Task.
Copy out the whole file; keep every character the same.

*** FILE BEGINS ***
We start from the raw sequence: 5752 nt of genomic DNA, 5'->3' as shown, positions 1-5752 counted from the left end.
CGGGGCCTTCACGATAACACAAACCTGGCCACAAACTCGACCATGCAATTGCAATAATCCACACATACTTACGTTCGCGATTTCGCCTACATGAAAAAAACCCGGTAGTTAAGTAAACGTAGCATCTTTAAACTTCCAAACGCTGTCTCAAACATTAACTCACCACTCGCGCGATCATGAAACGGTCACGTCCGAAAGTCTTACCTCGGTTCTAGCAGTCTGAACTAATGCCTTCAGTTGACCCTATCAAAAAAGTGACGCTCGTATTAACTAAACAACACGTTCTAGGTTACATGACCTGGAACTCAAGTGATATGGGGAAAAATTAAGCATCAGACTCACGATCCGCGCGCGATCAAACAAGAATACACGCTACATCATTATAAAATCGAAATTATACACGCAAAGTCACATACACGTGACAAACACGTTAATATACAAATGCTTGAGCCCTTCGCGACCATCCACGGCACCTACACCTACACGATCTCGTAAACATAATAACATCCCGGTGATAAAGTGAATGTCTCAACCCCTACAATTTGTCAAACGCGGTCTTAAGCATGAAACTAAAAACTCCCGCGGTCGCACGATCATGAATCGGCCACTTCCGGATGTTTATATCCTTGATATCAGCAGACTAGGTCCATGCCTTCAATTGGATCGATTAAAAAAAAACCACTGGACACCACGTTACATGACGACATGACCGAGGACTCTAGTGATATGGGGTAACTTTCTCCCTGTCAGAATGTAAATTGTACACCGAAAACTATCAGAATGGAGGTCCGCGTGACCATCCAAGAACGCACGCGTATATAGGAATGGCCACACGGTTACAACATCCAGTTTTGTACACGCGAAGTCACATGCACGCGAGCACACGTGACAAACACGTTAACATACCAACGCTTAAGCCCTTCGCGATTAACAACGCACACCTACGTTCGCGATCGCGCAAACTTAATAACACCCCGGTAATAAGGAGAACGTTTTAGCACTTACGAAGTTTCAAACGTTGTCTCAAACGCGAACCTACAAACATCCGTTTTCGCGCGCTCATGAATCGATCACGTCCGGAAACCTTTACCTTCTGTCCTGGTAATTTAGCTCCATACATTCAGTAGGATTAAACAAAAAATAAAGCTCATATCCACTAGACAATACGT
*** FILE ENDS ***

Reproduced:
We start from the raw sequence: 5752 nt of genomic DNA, 5'->3' as shown, positions 1-5752 counted from the left end.
CGGGGCCTTCACGATAACACAAACCTGGCCACAAACTCGACCATGCAATTGCAATAATCCACACATACTTACGTTCGCGATTTCGCCTACATGAAAAAAACCCGGTAGTTAAGTAAACGTAGCATCTTTAAACTTCCAAACGCTGTCTCAAACATTAACTCACCACTCGCGCGATCATGAAACGGTCACGTCCGAAAGTCTTACCTCGGTTCTAGCAGTCTGAACTAATGCCTTCAGTTGACCCTATCAAAAAAGTGACGCTCGTATTAACTAAACAACACGTTCTAGGTTACATGACCTGGAACTCAAGTGATATGGGGAAAAATTAAGCATCAGACTCACGATCCGCGCGCGATCAAACAAGAATACACGCTACATCATTATAAAATCGAAATTATACACGCAAAGTCACATACACGTGACAAACACGTTAATATACAAATGCTTGAGCCCTTCGCGACCATCCACGGCACCTACACCTACACGATCTCGTAAACATAATAACATCCCGGTGATAAAGTGAATGTCTCAACCCCTACAATTTGTCAAACGCGGTCTTAAGCATGAAACTAAAAACTCCCGCGGTCGCACGATCATGAATCGGCCACTTCCGGATGTTTATATCCTTGATATCAGCAGACTAGGTCCATGCCTTCAATTGGATCGATTAAAAAAAAACCACTGGACACCACGTTACATGACGACATGACCGAGGACTCTAGTGATATGGGGTAACTTTCTCCCTGTCAGAATGTAAATTGTACACCGAAAACTATCAGAATGGAGGTCCGCGTGACCATCCAAGAACGCACGCGTATATAGGAATGGCCACACGGTTACAACATCCAGTTTTGTACACGCGAAGTCACATGCACGCGAGCACACGTGACAAACACGTTAACATACCAACGCTTAAGCCCTTCGCGATTAACAACGCACACCTACGTTCGCGATCGCGCAAACTTAATAACACCCCGGTAATAAGGAGAACGTTTTAGCACTTACGAAGTTTCAAACGTTGTCTCAAACGCGAACCTACAAACATCCGTTTTCGCGCGCTCATGAATCGATCACGTCCGGAAACCTTTACCTTCTGTCCTGGTAATTTAGCTCCATACATTCAGTAGGATTAAACAAAAAATAAAGCTCATATCCACTAGACAATACGT